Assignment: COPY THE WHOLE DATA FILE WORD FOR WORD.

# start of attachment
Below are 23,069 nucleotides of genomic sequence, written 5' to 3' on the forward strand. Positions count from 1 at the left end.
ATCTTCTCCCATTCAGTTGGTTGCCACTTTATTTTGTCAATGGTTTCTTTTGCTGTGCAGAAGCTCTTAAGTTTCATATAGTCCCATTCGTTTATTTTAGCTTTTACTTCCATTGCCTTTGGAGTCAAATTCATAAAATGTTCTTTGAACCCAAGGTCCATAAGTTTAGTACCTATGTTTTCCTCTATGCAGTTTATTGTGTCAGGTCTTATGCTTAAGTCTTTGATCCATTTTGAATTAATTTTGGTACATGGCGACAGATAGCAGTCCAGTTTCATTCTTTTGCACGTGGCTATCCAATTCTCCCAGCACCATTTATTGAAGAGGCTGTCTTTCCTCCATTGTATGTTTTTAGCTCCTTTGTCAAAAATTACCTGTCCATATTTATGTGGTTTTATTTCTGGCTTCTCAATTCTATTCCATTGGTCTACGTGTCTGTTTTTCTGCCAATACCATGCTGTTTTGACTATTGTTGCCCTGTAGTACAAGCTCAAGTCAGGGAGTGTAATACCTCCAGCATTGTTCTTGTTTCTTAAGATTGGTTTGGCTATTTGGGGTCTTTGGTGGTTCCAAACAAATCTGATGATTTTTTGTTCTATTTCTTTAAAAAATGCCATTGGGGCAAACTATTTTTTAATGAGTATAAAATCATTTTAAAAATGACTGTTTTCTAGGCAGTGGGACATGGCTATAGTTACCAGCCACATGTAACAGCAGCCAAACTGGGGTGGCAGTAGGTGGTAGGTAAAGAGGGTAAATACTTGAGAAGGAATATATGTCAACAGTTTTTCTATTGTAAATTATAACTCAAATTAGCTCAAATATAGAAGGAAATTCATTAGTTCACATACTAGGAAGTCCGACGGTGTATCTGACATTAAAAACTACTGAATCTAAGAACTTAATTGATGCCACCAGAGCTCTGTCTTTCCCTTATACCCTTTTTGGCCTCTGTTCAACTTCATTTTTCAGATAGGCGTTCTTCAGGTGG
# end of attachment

Below are 23,069 nucleotides of genomic sequence, written 5' to 3' on the forward strand. Positions count from 1 at the left end.
ATCTTCTCCCATTCAGTTGGTTGCCACTTTATTTTGTCAATGGTTTCTTTTGCTGTGCAGAAGCTCTTAAGTTTCATATAGTCCCATTCGTTTATTTTAGCTTTTACTTCCATTGCCTTTGGAGTCAAATTCATAAAATGTTCTTTGAACCCAAGGTCCATAAGTTTAGTACCTATGTTTTCCTCTATGCAGTTTATTGTGTCAGGTCTTATGCTTAAGTCTTTGATCCATTTTGAATTAATTTTGGTACATGGCGACAGATAGCAGTCCAGTTTCATTCTTTTGCACGTGGCTATCCAATTCTCCCAGCACCATTTATTGAAGAGGCTGTCTTTCCTCCATTGTATGTTTTTAGCTCCTTTGTCAAAAATTACCTGTCCATATTTATGTGGTTTTATTTCTGGCTTCTCAATTCTATTCCATTGGTCTACGTGTCTGTTTTTCTGCCAATACCATGCTGTTTTGACTATTGTTGCCCTGTAGTACAAGCTCAAGTCAGGGAGTGTAATACCTCCAGCATTGTTCTTGTTTCTTAAGATTGGTTTGGCTATTTGGGGTCTTTGGTGGTTCCAAACAAATCTGATGATTTTTTGTTCTATTTCTTTAAAAAATGCCATTGGGGCAAACTATTTTTTAATGAGTATAAAATCATTTTAAAAATGACTGTTTTCTAGGCAGTGGGACATGGCTATAGTTACCAGCCACATGTAACAGCAGCCAAACTGGGGTGGCAGTAGGTGGTAGGTAAAGAGGGTAAATACTTGAGAAGGAATATATGTCAACAGTTTTTCTATTGTAAATTATAACTCAAATTAGCTCAAATATAGAAGGAAATTCATTAGTTCACATACTAGGAAGTCCGACGGTGTATCTGACATTAAAAACTACTGAATCTAAGAACTTAATTGATGCCACCAGAGCTCTGTCTTTCCCTTATACCCTTTTTGGCCTCTGTTCAACTTCATTTTTCAGATAGGCGTTCTTCAGGTGG